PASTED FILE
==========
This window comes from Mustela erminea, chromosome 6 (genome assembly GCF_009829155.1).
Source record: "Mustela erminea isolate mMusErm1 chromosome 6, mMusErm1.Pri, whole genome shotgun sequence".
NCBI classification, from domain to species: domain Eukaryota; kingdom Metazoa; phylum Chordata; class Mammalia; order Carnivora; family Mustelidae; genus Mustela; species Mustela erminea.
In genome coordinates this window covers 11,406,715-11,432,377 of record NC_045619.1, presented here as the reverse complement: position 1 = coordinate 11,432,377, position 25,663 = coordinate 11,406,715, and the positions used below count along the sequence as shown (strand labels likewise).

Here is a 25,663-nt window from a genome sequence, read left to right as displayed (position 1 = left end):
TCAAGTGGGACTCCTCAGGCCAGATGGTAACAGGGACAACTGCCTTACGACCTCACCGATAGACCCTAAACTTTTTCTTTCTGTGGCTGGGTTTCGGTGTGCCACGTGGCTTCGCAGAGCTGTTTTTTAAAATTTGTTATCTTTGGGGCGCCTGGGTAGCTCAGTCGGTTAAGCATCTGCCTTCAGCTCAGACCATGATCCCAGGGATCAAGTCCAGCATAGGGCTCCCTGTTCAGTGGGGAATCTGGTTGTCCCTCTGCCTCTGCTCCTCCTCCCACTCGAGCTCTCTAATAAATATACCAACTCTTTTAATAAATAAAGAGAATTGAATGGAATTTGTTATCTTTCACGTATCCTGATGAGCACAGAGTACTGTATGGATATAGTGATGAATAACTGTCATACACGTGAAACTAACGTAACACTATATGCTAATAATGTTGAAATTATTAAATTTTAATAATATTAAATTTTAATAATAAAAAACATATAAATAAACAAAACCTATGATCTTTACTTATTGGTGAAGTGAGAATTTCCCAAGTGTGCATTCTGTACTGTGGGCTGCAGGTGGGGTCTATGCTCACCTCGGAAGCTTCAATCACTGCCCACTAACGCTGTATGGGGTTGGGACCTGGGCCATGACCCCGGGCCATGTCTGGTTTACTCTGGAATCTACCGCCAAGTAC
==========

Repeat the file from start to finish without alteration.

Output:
This window comes from Mustela erminea, chromosome 6 (genome assembly GCF_009829155.1).
Source record: "Mustela erminea isolate mMusErm1 chromosome 6, mMusErm1.Pri, whole genome shotgun sequence".
NCBI classification, from domain to species: domain Eukaryota; kingdom Metazoa; phylum Chordata; class Mammalia; order Carnivora; family Mustelidae; genus Mustela; species Mustela erminea.
In genome coordinates this window covers 11,406,715-11,432,377 of record NC_045619.1, presented here as the reverse complement: position 1 = coordinate 11,432,377, position 25,663 = coordinate 11,406,715, and the positions used below count along the sequence as shown (strand labels likewise).

Here is a 25,663-nt window from a genome sequence, read left to right as displayed (position 1 = left end):
TCAAGTGGGACTCCTCAGGCCAGATGGTAACAGGGACAACTGCCTTACGACCTCACCGATAGACCCTAAACTTTTTCTTTCTGTGGCTGGGTTTCGGTGTGCCACGTGGCTTCGCAGAGCTGTTTTTTAAAATTTGTTATCTTTGGGGCGCCTGGGTAGCTCAGTCGGTTAAGCATCTGCCTTCAGCTCAGACCATGATCCCAGGGATCAAGTCCAGCATAGGGCTCCCTGTTCAGTGGGGAATCTGGTTGTCCCTCTGCCTCTGCTCCTCCTCCCACTCGAGCTCTCTAATAAATATACCAACTCTTTTAATAAATAAAGAGAATTGAATGGAATTTGTTATCTTTCACGTATCCTGATGAGCACAGAGTACTGTATGGATATAGTGATGAATAACTGTCATACACGTGAAACTAACGTAACACTATATGCTAATAATGTTGAAATTATTAAATTTTAATAATATTAAATTTTAATAATAAAAAACATATAAATAAACAAAACCTATGATCTTTACTTATTGGTGAAGTGAGAATTTCCCAAGTGTGCATTCTGTACTGTGGGCTGCAGGTGGGGTCTATGCTCACCTCGGAAGCTTCAATCACTGCCCACTAACGCTGTATGGGGTTGGGACCTGGGCCATGACCCCGGGCCATGTCTGGTTTACTCTGGAATCTACCGCCAAGTAC